Cancer Treatment Options
with Brain Cancer
diagnosis of brain cancer often
provokes a profound emotional response in the patient, family
members, and friends. Denial, depression, a feeling of hopelessness,
stress, and fear are normal and usual reactions. No single
response is either expected or unexpected and coping with
anxiety is not easy.
lack of understanding of what's in store, the unknown,
and what's next should be met by thoughtful, straightforward,
and frequent discussions between physician, nurse, patient
and family. An inability to work, tend to business affairs,
care for one's family, and interact with friends in the usual
manner, all contribute to emotional distress. Thorough explanations,
including the prospects for remission and the plans for cancer
treatment help in coping with cancer and may bring emotional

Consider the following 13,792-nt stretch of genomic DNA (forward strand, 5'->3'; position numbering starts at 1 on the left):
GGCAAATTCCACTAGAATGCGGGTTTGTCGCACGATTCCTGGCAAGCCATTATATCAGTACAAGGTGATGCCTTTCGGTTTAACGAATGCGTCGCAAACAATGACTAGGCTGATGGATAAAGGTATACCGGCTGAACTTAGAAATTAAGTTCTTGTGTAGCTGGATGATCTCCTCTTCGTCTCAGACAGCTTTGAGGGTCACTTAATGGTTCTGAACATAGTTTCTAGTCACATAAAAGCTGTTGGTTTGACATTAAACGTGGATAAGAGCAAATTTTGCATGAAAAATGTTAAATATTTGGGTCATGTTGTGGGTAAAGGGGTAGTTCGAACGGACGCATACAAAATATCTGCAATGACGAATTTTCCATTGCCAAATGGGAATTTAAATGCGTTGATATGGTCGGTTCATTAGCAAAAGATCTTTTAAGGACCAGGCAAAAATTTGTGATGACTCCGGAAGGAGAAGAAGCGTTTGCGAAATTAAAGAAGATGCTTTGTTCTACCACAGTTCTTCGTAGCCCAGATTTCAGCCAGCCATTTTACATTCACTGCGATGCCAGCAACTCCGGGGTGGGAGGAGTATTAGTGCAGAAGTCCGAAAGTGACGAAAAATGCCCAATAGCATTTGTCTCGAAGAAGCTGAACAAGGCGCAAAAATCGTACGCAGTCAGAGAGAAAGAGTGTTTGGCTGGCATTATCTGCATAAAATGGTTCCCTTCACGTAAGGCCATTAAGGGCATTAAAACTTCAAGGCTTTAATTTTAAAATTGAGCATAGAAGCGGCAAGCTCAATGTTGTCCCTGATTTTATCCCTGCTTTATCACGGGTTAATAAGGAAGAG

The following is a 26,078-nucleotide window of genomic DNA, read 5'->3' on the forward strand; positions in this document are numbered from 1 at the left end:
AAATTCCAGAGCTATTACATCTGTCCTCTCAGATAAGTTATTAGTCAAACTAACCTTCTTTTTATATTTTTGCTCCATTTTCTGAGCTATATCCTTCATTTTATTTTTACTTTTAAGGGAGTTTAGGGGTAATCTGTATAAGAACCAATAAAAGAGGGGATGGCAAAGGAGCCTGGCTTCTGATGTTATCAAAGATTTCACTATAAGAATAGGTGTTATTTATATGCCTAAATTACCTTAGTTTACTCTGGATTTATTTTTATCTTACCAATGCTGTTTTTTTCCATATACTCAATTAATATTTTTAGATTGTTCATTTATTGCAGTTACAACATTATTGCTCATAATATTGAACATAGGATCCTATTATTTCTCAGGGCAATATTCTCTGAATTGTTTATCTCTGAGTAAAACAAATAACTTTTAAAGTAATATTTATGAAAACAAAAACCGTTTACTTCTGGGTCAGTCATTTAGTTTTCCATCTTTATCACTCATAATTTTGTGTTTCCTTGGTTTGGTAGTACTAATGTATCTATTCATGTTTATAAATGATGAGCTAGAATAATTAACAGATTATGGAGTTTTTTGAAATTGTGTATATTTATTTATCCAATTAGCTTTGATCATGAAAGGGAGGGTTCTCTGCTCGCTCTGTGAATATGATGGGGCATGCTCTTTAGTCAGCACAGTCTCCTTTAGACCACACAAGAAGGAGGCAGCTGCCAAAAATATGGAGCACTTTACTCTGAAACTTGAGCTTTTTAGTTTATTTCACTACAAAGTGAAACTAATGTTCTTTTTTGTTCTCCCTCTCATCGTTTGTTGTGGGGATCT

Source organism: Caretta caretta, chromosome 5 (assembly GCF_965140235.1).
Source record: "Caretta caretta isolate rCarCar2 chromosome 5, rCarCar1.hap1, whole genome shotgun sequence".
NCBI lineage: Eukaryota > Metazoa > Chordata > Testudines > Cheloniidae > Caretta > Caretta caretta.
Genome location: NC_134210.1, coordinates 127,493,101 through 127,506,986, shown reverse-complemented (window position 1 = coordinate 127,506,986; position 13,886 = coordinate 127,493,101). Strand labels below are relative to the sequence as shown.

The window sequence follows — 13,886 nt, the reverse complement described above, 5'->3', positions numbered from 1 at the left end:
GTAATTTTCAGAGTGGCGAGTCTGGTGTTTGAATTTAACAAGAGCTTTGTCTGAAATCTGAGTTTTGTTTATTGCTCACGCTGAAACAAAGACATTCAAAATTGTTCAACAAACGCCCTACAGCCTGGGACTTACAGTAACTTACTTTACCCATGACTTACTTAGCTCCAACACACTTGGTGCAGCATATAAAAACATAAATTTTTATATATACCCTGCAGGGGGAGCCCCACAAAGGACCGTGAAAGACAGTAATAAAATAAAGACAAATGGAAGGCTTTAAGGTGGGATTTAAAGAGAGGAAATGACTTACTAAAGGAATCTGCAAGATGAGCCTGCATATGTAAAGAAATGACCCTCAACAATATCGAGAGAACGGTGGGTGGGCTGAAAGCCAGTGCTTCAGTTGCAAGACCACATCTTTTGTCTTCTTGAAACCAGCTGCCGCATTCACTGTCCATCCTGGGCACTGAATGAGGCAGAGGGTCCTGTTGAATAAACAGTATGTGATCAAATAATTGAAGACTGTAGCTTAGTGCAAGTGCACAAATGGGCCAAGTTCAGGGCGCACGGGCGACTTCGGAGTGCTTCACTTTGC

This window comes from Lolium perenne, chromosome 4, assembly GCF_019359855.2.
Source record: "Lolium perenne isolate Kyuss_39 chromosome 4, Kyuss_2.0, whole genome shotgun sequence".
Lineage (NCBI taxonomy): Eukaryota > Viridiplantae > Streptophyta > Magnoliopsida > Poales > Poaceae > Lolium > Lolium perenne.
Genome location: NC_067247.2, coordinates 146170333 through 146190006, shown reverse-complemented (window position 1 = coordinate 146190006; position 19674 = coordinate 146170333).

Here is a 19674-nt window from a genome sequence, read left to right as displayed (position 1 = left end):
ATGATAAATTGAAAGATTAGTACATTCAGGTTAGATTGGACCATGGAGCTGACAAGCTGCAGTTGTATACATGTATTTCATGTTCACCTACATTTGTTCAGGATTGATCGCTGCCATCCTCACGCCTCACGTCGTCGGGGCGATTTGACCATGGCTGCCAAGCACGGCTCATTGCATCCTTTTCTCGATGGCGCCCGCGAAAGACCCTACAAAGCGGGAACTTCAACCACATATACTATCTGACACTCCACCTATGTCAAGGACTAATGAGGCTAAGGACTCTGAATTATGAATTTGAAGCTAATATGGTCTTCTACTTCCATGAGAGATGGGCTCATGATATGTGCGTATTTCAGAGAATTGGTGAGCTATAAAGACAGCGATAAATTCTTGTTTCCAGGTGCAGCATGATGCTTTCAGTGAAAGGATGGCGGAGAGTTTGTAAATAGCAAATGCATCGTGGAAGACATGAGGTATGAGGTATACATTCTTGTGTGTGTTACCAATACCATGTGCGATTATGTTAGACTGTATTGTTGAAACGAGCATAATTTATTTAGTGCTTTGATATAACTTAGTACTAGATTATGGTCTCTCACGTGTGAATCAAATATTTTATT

relief as the patient focuses on the treatment ahead and the
prospect of cancer recovery and remission.
members or loved ones may have questions about chemotherapy
and alternative methods of cancer treatment. It is best to
speak directly with physicians regarding specific medical
questions. Family members or loved ones should discuss any
problems or reactions they may have.
and other health professionals understand the complexity
of emotions and special ongoing needs of those living with
brain cancer. They also will spend much time with patients,
become their confidants, and can be very helpful in their
emotional support in coping with cancer.